Backers advance ballot measure capping payday interest rates

COLUMBUS (AP) — Supporters of interest rate caps on payday loans are working to take their fight to November’s ballot.

Backers of a proposed constitutional amendment capping interest rates on payday loans at 28 percent delivered to Ohio Attorney General Mike DeWine on Wednesday double the 1,000 signatures necessary to clear the first hurdle.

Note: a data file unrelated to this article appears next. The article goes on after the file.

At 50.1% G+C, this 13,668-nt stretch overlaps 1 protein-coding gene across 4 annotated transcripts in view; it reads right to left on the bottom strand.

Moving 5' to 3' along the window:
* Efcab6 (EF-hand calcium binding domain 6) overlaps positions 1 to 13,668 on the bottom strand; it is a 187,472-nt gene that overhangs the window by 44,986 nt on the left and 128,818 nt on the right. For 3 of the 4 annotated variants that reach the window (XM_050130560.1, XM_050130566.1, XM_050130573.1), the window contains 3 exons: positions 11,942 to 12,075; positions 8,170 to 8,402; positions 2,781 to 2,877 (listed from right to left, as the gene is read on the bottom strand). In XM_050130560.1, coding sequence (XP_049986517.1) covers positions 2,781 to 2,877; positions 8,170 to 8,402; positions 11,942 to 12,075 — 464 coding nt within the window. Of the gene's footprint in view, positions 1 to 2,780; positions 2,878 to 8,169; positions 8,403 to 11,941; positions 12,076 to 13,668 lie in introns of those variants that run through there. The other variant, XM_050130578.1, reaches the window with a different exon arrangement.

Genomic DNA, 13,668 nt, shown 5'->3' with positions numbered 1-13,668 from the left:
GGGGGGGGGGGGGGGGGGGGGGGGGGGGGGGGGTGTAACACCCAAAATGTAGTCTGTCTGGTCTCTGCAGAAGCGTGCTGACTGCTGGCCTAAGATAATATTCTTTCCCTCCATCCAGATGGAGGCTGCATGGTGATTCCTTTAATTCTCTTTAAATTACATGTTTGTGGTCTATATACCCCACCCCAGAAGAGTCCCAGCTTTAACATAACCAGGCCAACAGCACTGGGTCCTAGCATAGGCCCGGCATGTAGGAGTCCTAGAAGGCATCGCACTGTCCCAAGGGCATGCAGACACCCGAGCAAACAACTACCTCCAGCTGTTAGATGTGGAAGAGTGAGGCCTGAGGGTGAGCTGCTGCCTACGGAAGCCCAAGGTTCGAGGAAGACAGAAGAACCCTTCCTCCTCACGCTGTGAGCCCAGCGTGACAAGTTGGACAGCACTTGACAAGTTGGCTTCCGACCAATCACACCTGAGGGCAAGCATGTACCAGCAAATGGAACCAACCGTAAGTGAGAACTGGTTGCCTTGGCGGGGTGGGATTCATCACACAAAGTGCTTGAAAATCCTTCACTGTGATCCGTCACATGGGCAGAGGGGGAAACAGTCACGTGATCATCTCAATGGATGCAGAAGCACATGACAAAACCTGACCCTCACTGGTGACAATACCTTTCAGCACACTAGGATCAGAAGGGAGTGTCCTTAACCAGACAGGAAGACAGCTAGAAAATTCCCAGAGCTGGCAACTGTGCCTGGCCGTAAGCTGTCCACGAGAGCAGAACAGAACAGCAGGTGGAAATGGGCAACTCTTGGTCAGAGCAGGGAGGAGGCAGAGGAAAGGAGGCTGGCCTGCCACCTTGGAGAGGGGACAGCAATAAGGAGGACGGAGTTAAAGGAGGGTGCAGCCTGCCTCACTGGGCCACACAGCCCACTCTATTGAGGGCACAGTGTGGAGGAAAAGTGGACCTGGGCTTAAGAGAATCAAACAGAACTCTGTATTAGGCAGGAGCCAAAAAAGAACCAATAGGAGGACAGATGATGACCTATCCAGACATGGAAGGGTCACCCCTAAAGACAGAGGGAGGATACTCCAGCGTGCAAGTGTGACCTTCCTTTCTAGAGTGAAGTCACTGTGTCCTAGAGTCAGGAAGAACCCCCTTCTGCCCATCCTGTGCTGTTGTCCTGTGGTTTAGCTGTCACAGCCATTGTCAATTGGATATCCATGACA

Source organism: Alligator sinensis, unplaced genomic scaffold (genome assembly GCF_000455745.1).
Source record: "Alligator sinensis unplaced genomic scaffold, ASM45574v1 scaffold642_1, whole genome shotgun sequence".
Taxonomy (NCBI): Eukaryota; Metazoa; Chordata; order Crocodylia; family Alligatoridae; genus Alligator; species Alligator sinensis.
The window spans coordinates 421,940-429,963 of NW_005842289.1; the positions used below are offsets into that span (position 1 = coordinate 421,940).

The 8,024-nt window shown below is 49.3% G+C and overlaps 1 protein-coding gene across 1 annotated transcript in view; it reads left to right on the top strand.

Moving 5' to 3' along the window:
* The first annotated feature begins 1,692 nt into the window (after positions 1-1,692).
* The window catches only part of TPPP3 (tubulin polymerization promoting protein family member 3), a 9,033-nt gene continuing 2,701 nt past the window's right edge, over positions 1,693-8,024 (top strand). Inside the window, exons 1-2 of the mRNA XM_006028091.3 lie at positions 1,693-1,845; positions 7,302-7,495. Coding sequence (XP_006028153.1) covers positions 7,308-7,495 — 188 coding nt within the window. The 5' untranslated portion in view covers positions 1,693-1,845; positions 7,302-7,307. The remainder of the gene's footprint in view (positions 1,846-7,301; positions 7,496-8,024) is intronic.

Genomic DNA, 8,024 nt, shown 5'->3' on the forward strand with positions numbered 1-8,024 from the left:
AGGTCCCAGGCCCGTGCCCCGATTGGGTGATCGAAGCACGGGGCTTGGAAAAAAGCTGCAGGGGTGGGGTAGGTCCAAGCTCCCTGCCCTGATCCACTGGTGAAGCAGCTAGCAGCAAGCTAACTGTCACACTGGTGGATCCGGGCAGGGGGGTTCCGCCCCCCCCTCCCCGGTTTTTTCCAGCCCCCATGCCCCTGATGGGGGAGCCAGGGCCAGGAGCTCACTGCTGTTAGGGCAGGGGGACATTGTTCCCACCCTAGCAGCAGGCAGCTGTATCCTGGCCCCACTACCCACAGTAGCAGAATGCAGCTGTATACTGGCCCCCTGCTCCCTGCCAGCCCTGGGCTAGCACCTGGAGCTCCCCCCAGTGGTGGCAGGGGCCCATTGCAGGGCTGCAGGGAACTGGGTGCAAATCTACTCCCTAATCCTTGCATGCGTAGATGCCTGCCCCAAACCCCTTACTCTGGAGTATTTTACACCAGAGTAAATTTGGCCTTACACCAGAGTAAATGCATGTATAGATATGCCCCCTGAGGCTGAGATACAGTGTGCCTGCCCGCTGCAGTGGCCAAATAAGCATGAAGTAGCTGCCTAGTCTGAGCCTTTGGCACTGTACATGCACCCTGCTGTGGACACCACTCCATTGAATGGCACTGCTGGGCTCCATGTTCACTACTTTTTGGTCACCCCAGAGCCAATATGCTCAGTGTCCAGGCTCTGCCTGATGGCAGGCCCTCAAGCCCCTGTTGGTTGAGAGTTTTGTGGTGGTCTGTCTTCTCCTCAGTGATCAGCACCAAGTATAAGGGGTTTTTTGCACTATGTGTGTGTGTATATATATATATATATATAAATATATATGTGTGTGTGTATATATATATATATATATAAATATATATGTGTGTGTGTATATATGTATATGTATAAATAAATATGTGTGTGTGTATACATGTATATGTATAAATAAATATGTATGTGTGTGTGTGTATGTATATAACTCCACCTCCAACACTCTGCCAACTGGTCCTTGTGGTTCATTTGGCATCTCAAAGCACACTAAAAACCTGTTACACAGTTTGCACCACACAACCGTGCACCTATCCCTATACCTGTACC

Organizers Nate Coffman, of Columbus, and Carl Ruby, a pastor from Springfield, said the signatures show they’re serious about their effort, which comes as Ohio sees some of the highest interest rates on payday loans in the nation.

Ohio voters approved payday lending limits in 2018, but Coffman and Ruby said the industry has bypassed those restrictions. Bipartisan legislation aimed at reining the industry in also has stalled for more than a year in the Republican-led Legislature.